BODKIN v. EDWARDS.
255 U.S. 221 (41 S.Ct. 268, 65 L.Ed. 595)
BODKIN v. EDWARDS.
- opinion, VAN [HTML]
Submitted on Motion to Dismiss or Affirm Dec. 6, 1920.
Decided Feb. 28, 1921.
Mr. Samuel Herrick, of Washington, D. C., for appellee.
Mr. Justice VAN DEVANTER delivered the opinion of the Court.
This is a suit by Edwards to have Bodkin declared a trustee for him of the title to a quarter section of land in California. While the land was public and subject to entry under the homestead law, Edwards, a qualified applicant, made a homestead entry of it and afterwards submitted final proofs in due course. Bodkin instituted a contest against the entry and obtained its cancellation by the Land Department. The land officers then permitted Bodkin to make a homestead entry of the tract, afterwards allowed him to relinquish that entry and make others of the same tract under soldiers' additional rights of which he was the assignee, and finally patented the tract to him. During all these proceedings Edwards actively asserted the validity of his claim, and sought to interpose it as an obstacle to passing the title to Bodkin. This suit was brought shortly after the patents issued. Apparently Edwards himself drafted the bill. The District Court dismissed it without leave to amend, and he appealed. The Circuit Court of Appeals, while recognizing that the bill was somewhat inartificial, held that it contained allegations which, if true, disclosed a right to the relief sought. The decree of dismissal was accordingly reversed. Edwards v. Bodkin, 249 Fed. 562, 161 C. C. A. 488. When the case got back to the District Court the form of the bill was helped by amendments, but the substance remained substantially as before. Bodkin answered, and the issues were tried. The court found that the material allegations of the bill were true; that in the proceedings before the Land Department matters presented by Edwards which should have been considered were not considered, and that in consequence the title was passed to Bodkin when it should have gone to Edwards. A decree for the latter followed, and Bodkin appealed. The Circuit Court of Appeals affirmed this decree, and in the course of its opinion said:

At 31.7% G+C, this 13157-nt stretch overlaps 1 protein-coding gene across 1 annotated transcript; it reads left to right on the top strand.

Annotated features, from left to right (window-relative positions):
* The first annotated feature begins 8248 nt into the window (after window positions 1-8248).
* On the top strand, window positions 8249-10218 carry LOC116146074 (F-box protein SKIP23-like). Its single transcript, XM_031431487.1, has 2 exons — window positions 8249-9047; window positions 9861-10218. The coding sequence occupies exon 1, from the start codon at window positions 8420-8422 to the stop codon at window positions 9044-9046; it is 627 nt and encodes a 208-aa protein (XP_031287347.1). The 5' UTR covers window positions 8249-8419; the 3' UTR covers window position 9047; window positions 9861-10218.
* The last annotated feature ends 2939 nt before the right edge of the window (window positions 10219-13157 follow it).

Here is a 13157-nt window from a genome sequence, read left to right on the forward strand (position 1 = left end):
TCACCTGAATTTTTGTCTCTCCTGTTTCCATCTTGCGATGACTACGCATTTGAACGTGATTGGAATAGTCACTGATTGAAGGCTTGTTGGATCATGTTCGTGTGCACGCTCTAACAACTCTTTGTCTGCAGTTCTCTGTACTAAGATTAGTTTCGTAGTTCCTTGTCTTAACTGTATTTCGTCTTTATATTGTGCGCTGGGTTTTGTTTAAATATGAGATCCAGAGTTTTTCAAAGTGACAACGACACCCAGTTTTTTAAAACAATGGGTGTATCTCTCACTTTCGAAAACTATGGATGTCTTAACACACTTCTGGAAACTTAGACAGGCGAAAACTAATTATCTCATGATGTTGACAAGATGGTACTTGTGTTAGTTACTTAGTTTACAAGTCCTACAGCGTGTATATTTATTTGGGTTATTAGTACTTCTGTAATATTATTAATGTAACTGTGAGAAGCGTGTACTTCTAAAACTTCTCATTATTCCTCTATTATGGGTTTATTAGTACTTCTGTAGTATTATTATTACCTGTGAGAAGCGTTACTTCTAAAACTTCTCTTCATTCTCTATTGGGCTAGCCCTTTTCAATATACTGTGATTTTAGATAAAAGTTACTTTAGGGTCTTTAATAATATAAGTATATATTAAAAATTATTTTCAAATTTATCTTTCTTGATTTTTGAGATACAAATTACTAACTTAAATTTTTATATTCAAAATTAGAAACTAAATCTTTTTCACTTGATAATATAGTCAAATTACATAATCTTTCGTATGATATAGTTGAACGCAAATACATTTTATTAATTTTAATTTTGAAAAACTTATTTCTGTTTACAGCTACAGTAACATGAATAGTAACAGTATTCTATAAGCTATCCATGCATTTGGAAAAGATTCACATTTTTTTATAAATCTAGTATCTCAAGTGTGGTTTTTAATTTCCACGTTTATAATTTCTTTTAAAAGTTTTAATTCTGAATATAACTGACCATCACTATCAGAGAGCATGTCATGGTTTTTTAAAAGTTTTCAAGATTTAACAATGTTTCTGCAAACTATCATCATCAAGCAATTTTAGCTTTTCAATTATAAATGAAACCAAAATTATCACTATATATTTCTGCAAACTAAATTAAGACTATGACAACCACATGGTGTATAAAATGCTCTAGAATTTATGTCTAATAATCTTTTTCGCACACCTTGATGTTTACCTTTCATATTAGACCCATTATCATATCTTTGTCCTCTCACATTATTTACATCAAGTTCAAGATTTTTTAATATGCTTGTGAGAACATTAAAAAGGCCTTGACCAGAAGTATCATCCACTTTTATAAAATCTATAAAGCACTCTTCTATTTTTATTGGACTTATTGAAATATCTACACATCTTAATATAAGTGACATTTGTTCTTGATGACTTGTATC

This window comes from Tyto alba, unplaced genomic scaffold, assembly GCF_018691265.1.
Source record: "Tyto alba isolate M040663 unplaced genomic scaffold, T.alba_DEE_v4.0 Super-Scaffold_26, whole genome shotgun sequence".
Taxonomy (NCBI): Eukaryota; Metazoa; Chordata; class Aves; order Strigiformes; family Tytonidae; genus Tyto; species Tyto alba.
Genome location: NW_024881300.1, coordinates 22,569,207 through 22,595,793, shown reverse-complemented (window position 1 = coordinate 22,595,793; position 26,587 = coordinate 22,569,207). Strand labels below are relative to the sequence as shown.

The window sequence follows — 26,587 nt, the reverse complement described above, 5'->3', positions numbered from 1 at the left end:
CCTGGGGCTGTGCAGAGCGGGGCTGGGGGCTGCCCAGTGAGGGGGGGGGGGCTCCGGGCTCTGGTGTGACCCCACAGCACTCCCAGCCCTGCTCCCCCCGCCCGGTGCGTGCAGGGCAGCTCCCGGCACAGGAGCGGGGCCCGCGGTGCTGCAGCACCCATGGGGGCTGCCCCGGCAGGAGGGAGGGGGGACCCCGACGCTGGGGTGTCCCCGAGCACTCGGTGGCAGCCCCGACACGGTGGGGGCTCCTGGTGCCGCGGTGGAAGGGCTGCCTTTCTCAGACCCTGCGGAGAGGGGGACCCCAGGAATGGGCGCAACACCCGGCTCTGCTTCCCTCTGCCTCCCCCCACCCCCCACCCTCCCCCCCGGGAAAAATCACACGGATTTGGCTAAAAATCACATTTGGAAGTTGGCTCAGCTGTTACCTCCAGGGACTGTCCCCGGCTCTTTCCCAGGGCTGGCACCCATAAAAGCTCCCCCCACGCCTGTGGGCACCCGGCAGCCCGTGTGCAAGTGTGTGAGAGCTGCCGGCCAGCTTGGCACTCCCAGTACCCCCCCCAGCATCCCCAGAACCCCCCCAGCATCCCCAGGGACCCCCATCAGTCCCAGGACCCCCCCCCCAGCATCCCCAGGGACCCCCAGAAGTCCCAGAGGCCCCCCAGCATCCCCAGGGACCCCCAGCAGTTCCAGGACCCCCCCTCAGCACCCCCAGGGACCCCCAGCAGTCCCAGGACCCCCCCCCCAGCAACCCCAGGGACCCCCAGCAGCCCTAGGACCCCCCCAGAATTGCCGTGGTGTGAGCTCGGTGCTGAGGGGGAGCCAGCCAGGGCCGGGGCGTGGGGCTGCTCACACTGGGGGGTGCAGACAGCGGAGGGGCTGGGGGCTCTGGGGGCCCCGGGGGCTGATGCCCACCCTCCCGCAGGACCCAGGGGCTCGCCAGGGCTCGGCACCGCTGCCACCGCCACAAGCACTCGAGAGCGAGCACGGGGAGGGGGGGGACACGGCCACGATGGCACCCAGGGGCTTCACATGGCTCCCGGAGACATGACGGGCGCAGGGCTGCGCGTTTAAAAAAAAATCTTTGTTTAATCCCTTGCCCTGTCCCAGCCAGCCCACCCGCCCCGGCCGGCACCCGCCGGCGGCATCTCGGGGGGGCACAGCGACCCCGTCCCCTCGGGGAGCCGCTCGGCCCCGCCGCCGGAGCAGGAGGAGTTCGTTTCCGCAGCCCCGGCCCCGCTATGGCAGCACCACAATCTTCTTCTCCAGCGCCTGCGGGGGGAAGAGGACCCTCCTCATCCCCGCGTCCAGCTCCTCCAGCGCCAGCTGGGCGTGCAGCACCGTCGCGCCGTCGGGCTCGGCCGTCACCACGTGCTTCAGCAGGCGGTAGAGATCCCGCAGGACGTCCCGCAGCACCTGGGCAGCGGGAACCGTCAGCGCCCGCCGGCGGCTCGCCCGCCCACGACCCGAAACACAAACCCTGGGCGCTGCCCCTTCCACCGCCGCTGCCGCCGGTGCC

'A careful review of the testimony assures us that all material allegations of the bill of complaint have been substantiated.' 265 Fed. 621.
Bodkin then took a further appeal to this court, the decision of the Circuit Court of Appeals not being final under section 128 of the Judicial Code (Comp. St. § 1120).
The appellee, Edwards, now moves that the appeal be dismissed, or in the alternative that the decree be affirmed, under rule 6, 222 U. S. Appendix, p. 10, 32 Sup. Ct. v. The appellant, Bodkin, although served with the motion and supporting brief, has not presented any brief in opposition.
The motion to dismiss must be denied, and the one to affirm sustained. The case as presented here turns essentially on questions of fact. Both courts below on a review of the evidence have found the facts in the same way. This court, under a settled rule, accepts such concurring findings unless clear error is shown. Page v. Rogers, 211 U. S. 575, 577, 29 Sup. Ct. 159, 53 L. Ed. 332; Washington Securities Co. v. United States, 234 U. S. 76, 78, 34 Sup. Ct. 725, 58 L. Ed. 1220; Wright-Blodgett Co. v. United States, 236 U. S. 397, 402, 35 Sup. Ct. 339, 59 L. Ed. 637; National Bank of Athens v. Shackelford, 239 U. S. 81, 36 Sup. Ct. 17, 60 L. Ed. 158. No such error is shown by the record before us. Besides it does not contain all the evidence that was before the courts below, a part having been omitted under the appellant's specification of what should be included. In these circumstances, to retain the case for oral argument in regular course would result in harmful delay, and serve no useful purpose.
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